Here’s a fun patent from Canon – a lens that sucks. And I mean this quite literally. This lens incorporates a mini vacuum cleaner that cleans your camera sensor from dust.
We live in a world where you get a new iPhone every year, with or without significant features. It is so refreshing to see a camera like the Canon 1Dx Mark III getting an announcement, even if just a development announcement. It took three years from the release of the Canon 1Dx Mark II to get a sign of life for the series, and we could not be happier.
Again, this is only a development announcement. What this means in practice is, “we’ve been making this camera, just so you know”.
We have the privilege of speaking to Drew Maccallum, a Senior Technical Specialist from Canon, who gracefully took the time to answer (or gracefull ignore) all of our questions, speculations, and concerns. With the PR team being away from the show, we could not get any representative on camera. Drew spoke very selectively about the information he was able to disclose. If you ask me though, he knows more than he shares.
Many most of the questions you’d like to know were responded with a smile and a wave of the hand: “These are not the droids you’re looking for” or something along the lines of “I can’t answer that right now”.
Scrolling through my Facebook feed, I stumbled upon a sponsored post for an interesting Kickstarter campaign promoting Funleader Cap Lens 18mm f/8.0. It’s a very slim, lightweight, and very cheap wide-angle lens. As the name says, it’s so slim, that it looks like a lens cap.
The release of the Fuji X-Pro3 this morning came as a bit of a surprise to me; not what was unveiled, but the general reception to it. So many comments (yes, I know you’re not supposed to read the comments) of ridicule and annoyance were not what I was expecting. And as I read them (which I promise not to do again) I noticed an underlying theme that was a bit worrying.
There are many types of cameras available to us as photographers. I am not speaking about specific brands like Nikon, Canon, or Sony, but rather the approach and intentions companies currently have in regards to design language and intended function. Cameras like the Nikon Df, Hasselblad X1D and the Fuji X-Pro3 offer photographers a different approach to creating images.
Fujifilm announced the new X-Pro3 camera during the Fujifilm X Summit in Shibuya, Japan last month. The camera is now officially out and ready for preorders, and it brings some improvements over the previous models. But, it also comes with the redesign which relies on old film cameras and combines them with modern digital photography.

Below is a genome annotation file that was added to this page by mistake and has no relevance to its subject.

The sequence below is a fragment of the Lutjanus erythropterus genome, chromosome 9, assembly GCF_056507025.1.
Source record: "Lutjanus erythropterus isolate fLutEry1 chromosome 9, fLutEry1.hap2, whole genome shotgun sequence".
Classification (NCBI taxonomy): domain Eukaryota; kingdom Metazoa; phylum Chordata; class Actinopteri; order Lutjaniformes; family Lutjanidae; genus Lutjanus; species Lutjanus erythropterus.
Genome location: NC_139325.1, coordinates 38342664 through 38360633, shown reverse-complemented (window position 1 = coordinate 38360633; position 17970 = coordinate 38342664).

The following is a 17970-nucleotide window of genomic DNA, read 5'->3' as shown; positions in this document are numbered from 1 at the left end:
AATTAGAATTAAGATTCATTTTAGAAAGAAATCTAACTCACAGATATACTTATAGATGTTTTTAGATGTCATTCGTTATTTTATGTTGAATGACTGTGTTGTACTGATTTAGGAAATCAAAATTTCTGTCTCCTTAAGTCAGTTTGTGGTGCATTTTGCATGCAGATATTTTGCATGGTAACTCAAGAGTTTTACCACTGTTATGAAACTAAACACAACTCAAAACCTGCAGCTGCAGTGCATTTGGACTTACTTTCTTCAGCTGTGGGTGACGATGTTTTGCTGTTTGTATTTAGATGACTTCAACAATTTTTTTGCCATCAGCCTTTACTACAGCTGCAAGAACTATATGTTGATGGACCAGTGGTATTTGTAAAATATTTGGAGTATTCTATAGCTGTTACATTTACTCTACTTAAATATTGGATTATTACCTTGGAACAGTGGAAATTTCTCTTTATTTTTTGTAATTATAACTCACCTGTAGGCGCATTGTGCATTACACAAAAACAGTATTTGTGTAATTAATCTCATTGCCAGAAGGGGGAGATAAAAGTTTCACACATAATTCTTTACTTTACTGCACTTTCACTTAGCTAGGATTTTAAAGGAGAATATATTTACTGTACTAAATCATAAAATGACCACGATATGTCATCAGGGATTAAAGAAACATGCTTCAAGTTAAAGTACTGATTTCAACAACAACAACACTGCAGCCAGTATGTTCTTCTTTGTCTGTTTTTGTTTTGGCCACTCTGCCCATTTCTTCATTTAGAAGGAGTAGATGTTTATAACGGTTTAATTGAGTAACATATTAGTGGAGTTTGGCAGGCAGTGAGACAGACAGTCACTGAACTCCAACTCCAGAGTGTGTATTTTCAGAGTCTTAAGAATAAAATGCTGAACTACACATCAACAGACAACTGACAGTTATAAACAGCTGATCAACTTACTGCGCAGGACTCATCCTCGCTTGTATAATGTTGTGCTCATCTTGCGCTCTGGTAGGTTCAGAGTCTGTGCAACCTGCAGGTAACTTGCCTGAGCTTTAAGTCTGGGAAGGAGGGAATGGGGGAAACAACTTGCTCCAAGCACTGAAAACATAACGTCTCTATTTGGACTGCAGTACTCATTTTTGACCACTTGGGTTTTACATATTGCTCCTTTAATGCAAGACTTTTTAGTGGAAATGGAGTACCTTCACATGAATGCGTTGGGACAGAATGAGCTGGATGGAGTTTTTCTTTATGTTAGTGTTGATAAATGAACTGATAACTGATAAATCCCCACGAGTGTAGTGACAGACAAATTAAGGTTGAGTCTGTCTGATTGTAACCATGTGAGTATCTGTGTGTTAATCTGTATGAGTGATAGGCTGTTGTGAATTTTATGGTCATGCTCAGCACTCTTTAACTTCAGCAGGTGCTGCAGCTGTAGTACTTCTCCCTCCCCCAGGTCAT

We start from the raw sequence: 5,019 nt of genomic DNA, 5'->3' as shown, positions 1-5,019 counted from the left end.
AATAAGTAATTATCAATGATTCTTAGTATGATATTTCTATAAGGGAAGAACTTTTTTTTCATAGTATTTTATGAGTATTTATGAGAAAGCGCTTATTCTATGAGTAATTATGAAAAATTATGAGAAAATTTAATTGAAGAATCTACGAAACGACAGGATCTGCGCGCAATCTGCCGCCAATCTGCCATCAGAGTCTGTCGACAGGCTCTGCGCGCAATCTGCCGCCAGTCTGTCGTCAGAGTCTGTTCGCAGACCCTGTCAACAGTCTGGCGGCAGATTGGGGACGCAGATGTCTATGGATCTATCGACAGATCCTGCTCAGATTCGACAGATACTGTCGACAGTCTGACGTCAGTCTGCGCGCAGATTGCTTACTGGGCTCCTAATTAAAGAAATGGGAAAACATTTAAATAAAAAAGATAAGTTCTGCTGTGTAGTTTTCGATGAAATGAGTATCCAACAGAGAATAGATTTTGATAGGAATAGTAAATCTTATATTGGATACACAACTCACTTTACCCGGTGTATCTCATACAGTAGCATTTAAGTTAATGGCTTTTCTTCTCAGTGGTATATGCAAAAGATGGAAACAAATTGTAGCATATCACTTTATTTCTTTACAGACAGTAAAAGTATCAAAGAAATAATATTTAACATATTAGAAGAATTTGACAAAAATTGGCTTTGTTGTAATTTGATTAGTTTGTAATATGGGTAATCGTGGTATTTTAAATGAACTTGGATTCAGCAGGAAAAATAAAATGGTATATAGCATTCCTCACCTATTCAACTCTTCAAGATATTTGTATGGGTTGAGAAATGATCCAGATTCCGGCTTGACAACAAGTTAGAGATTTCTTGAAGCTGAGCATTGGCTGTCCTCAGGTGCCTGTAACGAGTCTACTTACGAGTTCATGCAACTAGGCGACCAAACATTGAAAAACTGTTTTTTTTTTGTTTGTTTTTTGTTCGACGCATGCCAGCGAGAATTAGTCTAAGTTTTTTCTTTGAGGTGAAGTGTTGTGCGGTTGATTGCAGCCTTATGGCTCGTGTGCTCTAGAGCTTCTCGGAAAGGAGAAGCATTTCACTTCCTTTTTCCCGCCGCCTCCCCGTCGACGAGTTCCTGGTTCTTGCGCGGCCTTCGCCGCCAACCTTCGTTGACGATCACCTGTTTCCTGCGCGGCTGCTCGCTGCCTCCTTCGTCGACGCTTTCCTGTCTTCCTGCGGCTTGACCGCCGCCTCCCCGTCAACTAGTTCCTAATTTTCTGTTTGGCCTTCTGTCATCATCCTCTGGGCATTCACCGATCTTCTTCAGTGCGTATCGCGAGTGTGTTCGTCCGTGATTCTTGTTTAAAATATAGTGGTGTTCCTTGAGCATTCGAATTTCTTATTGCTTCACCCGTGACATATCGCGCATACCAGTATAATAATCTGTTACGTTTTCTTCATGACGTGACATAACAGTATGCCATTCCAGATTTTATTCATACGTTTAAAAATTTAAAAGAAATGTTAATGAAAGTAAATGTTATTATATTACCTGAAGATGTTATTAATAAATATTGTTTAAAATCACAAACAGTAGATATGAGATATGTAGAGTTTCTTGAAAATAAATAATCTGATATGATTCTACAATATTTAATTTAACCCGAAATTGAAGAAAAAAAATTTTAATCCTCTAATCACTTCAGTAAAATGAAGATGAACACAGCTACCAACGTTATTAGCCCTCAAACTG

Lens adapters sure are super-handy and they allow you to combine lenses with one mount to a camera with another. This sure has a lot of perks, but are there times when you shouldn’t adapt your lenses? In this video, Michael the Maven discusses this matter and helps you answer the question: when using lens adapters isn’t a good idea?
Lomography has come up with some very interesting concepts in the past few years. The company’s latest product combines a DIY approach with film photography and environmental consciousness. It’s LomoMod No.1, a combination of liquid-filled lens and a DIY medium format camera made for you to assemble it from scratch and get creative with it. I personally love this concept, so let’s see what you get and how you can use this little DIY film camera and the accompanying lens.
Remember the beautiful weird lens paradise that Mathieu Stern recently visited? During this visit to Camera Rescue in Tampere, Finland, he got to test out some pretty rare, weird and unique lenses. And one of them is Canon 50mm f/0.95 from the 1960s. Mathieu tested out how it works for portraits, and although fun, shooting with this lens looks a bit challenging, too.
It looks like Fujifilm takes weather sealing of its lenses very seriously. Steve Boykin of 35mmc recently lost a Fuji XF 23mm f/2 lens during a hike in the wilderness, firmly believing that he’d never find it. However, he did find it four months later, which is pretty incredible on its own. But what’s even more unbelievable that the lens is almost intact and it still works perfectly fine!
Information about Google Pixel 4 has leaked quite a few times so far, and we were especially curious about its astrophotography capabilities. The phone is now officially out, along with its bigger cousin, Google Pixel 4 XL. Let’s see what they’re capable of and if the latest Pixel phone will make photographers happy.